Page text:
FAITH

(Acts 16:31.) 

WITHOUT faith it is impossible to please God. Faith is absolutely necessary 
to salvation (Mark 16: 16). It is the first command of the 
gospel (Acts 16:31). It must precede baptism (Acts 
8 : 36, 37). In this discourse we desire to find out what 
faith is and how it is produced. 

1. What is faith? 

a. In its narrowest sense, it is the belief of testi- 
mony. Those nations which have had no positive reve- 
lation know nothing of Jesus Christ (John 20:30, 31). 
Where there is no testimony, there is no faith. 

b. In a broader sense, it is absolute confidence in 
God. It is taking Ood at His word (Heb. 11). In this 
chapter the blessings of faith are recited and the 
meaning of faith illustrated in the lives of the ancient 
men of God, who walked by faith, and not by sight. 

c. In its broadest sense, it is "the substance of 
things hoped for, the evidence of things unseen" (Heb. 
11:1). "Substance" means that which stands under, 
and supports, a structure. Faith is that which supports 
all of our hopes. It stands under our hope of immor- 
tality and eternal life.  

"The evidence of things hoped for 9 9 means the as- 
surance that such things do exist. I have never been 
in Boston or Paris or Berlin, but I have the evidence 
that these cities are in existence. I have never seen 
Jesus Christ in person, but I have the evidence con- 
tained in His wonderful teachings and promises. 
Where? In the word of God. 

2. How is faith acquired? Calvinism teaches that 
men are as dead spiritually as was Lazarus physically; 
and that, since it required a special miracle to raise 
Lazarus from the dead, it requires miraculous influence 
to save a sinner. If this be true, there is no such a 
thing as human responsibility; and all men should be 
saved, as God is no respecter of persons. But it is not 
true, as the following Scriptures will prove: 

a. John 17 : 20. How do we believe ? Through their 
(the apostles') word. 

b. John 20:30, 31. These things were written to 
make you believe that Jesus Christ is the Son of God. 
Believing, you may have life through His name. 

c. Acts 15 : 7. Their believing a result of hearing. 

d. Acts 17 : 11, 12. The Bereans searched the Scrip- 
tures daily. Therefore many of them believed. 

e. Rom. 10 : 17. This clinches the matter. 

Faith is not produced by prayer. It is not a direct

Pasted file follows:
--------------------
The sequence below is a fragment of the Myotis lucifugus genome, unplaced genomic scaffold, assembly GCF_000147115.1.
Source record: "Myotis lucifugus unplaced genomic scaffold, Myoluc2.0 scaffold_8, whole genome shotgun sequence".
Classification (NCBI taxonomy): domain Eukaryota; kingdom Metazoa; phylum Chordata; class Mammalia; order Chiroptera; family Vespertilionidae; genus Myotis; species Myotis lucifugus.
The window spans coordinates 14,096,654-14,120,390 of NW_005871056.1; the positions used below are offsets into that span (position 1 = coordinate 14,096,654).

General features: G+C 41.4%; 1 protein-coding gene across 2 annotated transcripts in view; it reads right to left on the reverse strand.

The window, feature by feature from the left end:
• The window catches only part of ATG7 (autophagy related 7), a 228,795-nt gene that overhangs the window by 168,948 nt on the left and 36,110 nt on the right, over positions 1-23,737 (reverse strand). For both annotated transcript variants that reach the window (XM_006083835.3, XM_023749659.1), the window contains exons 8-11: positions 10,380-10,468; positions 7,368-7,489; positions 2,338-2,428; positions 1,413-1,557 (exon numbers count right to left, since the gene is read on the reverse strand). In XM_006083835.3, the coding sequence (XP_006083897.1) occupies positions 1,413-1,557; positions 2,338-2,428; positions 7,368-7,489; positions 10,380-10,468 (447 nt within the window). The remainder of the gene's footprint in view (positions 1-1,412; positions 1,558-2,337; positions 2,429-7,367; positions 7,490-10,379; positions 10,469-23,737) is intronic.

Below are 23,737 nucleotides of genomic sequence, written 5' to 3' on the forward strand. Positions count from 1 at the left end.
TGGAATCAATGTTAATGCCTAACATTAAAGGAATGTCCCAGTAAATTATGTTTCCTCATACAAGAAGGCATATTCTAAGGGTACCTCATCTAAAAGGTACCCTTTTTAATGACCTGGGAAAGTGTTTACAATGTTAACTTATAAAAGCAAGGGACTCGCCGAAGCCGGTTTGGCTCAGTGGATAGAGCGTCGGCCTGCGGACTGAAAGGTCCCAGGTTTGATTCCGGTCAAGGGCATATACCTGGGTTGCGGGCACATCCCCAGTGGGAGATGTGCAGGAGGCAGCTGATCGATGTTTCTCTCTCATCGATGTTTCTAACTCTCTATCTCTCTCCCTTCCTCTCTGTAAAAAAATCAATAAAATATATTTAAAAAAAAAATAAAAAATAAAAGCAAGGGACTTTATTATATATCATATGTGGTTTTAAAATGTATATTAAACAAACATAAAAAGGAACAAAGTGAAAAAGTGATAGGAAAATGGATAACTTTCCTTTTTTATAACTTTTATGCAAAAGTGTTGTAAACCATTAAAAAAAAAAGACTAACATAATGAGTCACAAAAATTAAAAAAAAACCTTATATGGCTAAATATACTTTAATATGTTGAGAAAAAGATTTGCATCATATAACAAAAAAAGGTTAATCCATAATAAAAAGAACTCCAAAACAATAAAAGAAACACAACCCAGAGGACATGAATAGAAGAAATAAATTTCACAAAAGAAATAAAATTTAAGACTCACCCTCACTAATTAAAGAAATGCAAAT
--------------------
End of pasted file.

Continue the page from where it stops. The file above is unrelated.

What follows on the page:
gift from God. It comes from hearing the Word. 

3. What must men believe to be saved? (John 20: 
30, 31; Acts 8: 37.) Belief in Lutheranism, Calvinism, 
Methodism, or any other "ism," will not bring any 
remission of sins. The faith that will save is the be- 
lief in Jesus as the Christ, the Son of God. This faith 
comes from the investigation of testimony. 

4. The scope of faith. 

a. It stretches from the cradle to the grave. The 
infant's faith in mother. The pupil's faith in the 
teacher. 

b. It controls the business world. 

c. It makes the home life happy. 

d. It lightens the burdens of life. 

e. It makes the soul happy at the coming of death. 

5. What is the object of faith? "That we might 
have life through his name." Notice that by faith 
only we do not have life; but we may have life, and 
have it more abundantly, if our faith is strong enough 
to lead us to obedience (John 3:14-17; 20:30, 31). 

"To as many as received him, to them he gave 
the power to become the children of God" (John 1: 
12). They are not children of God by faith alone; 
but they have the power to become such after believ- 
ing in His name. 

Faith without works is dead (Jas. 2:17). Faith 
alone makes merely a disciple. We must repent and 
be baptized for the remission of sins (Acts 2:38), 
in order to get into Christ, and be Christians (Gal. 
3:27). 

Faith is a continuous thing. Repentance is faith 
willing; confession is faith speaking; baptism is faith 
acting; prayer is faith communing; and the Christian 
life is faith serving. Hence we are saved by faith as 
a system that leads to the very portals of eternity, 
where it becomes a faith realized (Gal. 2:20; 3:26; 
1 Cor. 13:13; 1 Pet. 1:9).